(Editor’s Note: This story was published prior to the coronavirus outbreak and social distancing measures.)
Airaj Hasan checks his cell phone once more. The real estate developer is awaiting the arrival of the representative from Wachovia, who he’s hoping to talk into a construction loan that could revive the abandoned East Orange property he stands outside.
The year is 2007; it’s a time when, although Hasan would never know it, financial institutions are more lenient with lending than they’ll be for another decade.
Finally, the loan officer he’s waiting for pulls his vehicle onto South Harrison Street from the Garden State Parkway.
He stops. And then he drives away.
“He had called us on his cell phone without even getting out of the car, and said, ‘I’m not comfortable leaving my car in this area, much less lending you however many millions of dollars you need for this project,’” Hasan’s son, Ibrahim Hasan, said.
Regardless of how free-flowing money for real estate projects might have been prior to the recession, the Hasans found securing market-rate financing in East Orange, a city once beleaguered by high crime rates, a near impossibility.
Ibrahim Hasan, director of finance and operations at Blackstone 360 LLC, was working to carry out the vision of his father, Airaj Hasan, founder and CEO of Newark-based Blackstone. That dream was of being the first to take on Class A real estate projects in a market that was underserved — but primed for redevelopment.
The East Orange he envisioned is the one people are now living in.
The firm, which just completed construction on its fifth major development project in the city, has already built or has currently under construction more than 800 apartment units. Overall, the city has several thousand residential units approved to move forward within the next few years.
“We had this thesis about the potential for Class A multifamily residential development working in this market,” Hasan said. “And it’s paying off.”
The first local property of Blackstone 360 — the one that proved to be more of a pit stop for loan officers than somewhere they honestly considered investing in — was a dilapidated 10-story building at 141 S. Harrison St. that the builders purchased at an auction for about $1.5 million.
Today, it’s Indigo 141, which was the city’s first new multifamily Class A rental property in several decades when it opened in 2009. The building’s 105 high-end apartment units were fully leased within just three months. It was a major transformation in a city that was itself transforming.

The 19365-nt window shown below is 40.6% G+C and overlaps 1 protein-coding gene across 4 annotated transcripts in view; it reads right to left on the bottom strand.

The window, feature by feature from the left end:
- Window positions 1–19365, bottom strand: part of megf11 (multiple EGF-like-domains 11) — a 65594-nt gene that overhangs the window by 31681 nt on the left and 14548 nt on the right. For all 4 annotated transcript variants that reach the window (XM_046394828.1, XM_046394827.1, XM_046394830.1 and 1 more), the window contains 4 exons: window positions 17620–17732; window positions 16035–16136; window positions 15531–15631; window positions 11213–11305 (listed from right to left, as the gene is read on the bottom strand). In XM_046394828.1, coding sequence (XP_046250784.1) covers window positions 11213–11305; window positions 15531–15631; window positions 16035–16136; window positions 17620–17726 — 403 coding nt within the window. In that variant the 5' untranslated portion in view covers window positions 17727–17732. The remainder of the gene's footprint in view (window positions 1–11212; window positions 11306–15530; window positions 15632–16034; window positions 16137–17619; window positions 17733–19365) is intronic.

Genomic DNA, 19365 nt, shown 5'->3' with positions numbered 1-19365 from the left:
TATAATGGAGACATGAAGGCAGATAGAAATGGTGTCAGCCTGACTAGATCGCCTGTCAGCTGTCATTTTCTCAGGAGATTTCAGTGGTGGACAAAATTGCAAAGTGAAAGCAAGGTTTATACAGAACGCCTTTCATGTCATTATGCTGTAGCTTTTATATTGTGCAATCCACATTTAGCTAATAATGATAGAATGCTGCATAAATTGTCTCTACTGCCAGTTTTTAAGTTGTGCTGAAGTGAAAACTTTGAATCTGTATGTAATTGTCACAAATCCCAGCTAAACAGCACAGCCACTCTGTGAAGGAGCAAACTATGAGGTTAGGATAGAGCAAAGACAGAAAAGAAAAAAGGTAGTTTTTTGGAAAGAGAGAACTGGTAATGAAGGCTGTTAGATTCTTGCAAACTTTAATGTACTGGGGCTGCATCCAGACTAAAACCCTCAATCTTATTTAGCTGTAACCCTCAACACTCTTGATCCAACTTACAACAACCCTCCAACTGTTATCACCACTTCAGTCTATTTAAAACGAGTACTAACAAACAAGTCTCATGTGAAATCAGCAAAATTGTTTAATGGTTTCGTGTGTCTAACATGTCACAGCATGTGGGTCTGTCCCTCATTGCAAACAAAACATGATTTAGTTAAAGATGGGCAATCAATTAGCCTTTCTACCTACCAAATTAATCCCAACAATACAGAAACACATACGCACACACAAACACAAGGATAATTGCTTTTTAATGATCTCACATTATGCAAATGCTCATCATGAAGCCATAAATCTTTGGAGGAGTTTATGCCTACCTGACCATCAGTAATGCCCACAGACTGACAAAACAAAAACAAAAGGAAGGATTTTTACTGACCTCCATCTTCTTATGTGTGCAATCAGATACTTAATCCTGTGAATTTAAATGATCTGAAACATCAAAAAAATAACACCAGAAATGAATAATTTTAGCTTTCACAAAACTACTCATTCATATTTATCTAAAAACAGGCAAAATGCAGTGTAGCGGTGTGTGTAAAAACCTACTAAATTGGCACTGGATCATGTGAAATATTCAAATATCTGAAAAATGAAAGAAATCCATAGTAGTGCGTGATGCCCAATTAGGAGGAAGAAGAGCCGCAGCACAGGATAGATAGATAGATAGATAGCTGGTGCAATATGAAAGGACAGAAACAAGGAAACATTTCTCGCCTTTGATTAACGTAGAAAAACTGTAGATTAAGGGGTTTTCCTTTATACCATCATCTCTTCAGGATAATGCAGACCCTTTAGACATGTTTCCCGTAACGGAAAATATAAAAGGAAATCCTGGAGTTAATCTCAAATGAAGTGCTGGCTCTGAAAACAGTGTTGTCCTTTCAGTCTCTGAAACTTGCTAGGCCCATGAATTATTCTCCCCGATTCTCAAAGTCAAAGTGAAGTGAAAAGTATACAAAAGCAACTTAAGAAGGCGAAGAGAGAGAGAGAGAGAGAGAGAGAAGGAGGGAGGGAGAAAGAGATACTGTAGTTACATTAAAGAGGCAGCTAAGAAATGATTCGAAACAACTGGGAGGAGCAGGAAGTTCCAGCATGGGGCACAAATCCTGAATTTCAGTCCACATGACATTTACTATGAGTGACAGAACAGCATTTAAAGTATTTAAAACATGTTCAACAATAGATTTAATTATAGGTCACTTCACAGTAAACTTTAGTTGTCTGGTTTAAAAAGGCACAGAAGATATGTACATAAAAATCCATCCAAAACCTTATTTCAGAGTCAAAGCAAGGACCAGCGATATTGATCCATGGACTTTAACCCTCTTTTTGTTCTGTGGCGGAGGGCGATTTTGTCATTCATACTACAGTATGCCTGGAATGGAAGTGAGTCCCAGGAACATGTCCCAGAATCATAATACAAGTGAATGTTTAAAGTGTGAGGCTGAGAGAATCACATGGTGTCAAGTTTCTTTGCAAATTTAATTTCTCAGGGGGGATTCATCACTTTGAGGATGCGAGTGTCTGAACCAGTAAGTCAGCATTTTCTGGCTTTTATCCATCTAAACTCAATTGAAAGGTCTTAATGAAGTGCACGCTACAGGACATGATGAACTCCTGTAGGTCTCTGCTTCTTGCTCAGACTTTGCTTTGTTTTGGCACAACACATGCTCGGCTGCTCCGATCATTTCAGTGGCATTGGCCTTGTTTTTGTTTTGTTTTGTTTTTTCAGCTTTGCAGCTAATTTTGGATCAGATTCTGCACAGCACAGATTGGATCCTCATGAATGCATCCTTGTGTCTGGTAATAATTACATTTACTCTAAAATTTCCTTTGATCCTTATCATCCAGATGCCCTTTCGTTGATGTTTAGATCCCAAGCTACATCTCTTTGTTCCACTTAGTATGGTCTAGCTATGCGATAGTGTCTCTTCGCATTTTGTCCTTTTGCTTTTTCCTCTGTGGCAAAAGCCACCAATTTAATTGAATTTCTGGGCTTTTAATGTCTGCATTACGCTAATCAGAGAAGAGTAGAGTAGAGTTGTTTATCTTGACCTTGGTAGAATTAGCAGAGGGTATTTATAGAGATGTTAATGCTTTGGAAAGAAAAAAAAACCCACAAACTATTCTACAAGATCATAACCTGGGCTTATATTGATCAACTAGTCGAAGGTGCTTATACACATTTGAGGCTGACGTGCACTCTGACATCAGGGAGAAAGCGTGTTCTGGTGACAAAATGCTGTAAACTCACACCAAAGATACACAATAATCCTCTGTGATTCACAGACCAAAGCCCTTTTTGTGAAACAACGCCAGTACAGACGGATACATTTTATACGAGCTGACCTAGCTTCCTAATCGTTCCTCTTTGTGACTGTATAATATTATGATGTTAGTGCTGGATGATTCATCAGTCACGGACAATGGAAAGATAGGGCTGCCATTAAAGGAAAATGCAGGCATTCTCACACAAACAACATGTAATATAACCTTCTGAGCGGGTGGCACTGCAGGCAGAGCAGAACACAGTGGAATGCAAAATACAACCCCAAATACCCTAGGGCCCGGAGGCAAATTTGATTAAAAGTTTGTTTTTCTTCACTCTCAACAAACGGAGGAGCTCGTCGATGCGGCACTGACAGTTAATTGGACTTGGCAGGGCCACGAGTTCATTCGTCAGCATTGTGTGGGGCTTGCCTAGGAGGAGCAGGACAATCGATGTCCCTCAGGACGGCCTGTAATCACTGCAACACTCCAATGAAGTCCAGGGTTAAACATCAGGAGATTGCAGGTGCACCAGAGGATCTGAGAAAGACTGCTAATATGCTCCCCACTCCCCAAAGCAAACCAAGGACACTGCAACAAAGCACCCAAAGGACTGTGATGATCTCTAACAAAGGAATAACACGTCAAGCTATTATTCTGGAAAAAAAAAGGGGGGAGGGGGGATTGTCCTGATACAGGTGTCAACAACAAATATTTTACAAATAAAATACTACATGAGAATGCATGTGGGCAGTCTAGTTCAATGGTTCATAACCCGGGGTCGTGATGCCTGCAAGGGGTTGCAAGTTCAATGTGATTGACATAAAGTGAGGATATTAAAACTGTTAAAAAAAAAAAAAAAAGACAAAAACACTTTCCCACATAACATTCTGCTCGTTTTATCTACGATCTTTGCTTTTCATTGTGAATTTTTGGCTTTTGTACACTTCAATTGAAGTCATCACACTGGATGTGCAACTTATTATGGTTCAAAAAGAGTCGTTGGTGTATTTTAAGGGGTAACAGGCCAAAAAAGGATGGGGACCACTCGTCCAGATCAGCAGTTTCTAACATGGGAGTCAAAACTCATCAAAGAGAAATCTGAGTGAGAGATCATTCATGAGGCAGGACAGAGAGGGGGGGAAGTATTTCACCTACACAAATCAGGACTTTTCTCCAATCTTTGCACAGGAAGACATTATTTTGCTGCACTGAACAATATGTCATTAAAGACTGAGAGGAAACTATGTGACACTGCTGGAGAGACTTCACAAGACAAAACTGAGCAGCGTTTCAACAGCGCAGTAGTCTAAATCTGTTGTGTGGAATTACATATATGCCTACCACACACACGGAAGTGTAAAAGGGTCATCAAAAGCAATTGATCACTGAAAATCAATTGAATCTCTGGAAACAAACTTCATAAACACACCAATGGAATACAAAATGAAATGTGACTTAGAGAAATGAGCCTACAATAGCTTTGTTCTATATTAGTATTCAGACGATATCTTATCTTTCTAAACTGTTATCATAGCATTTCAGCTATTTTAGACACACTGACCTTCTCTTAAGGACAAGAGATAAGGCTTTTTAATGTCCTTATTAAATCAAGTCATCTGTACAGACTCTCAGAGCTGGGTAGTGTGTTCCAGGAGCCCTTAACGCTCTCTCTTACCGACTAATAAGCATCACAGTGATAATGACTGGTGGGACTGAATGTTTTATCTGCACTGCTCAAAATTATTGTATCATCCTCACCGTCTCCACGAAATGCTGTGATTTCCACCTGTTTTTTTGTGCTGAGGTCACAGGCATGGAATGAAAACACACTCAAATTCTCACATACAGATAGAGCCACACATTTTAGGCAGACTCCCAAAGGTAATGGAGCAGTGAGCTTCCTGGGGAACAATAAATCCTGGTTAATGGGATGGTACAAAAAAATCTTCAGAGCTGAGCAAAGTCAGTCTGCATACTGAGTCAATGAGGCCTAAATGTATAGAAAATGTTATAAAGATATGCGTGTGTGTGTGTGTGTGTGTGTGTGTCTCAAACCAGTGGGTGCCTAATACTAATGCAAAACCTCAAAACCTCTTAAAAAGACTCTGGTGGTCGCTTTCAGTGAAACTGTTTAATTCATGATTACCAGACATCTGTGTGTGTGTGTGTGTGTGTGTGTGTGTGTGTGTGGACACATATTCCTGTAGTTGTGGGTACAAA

“When we first went to go see the building prior to it being auctioned, the building was full of squatters and drug dealers,” Hasan said. “We needed a police escort just to get inside, because it was that dangerous. … Now, I live in East Orange and have absolutely no qualms about my wife walking to and from the train station after dark. The safety concerns just don’t exist anymore.”
East Orange Mayor Ted Green said the city was stigmatized for many years as being an unsafe area, but he cited figures from the city’s Department of Public Safety that point to an around 80% drop in crime over the past 15 years.
Green added that, in the past year, crime has reached its lowest point since 1964.
At the same time, the mayor touts efforts such as improvements to the city’s plan for street sweeping services as further incentives for the around $1.3 billion in real estate projects under construction and in the development pipeline in East Orange.
Often, he said he finds himself in awe of the new residents pouring out of the city’s commuter rails during evening hours.
“I’m looking at all these young people who work in New York but chose to live here,” he said. “You see all these young people coming here, engaged in our city.”
The big push now is to take the city’s influx of renters and convince them to be local homeowners.
“Because we want our millennials to not only become part of our community, but we want them to invest in it,” Green said.
Daniel Jennings, director of the city’s Policy, Planning and Development Department, said East Orange has an advantage over markets that young professionals are being priced out of.
“The value proposition here can’t be beat when you look at surrounding towns,” he said. “You take a two-bedroom unit and you look at the rent here, it’s just so much of a better value.”
Developers such as Hasan believe so, too.
These developers are touting some still-overlooked benefits of East Orange, such as access to highways, two major hospitals as well as Seton Hall Law School and other strong institutions that maintain high levels of employment nearby.
“Just about everyone is saying good things about East Orange,” Green said. “They see that the future is really bright.”
Reach Blackstone 360 at: b360.us or 973-624-6300.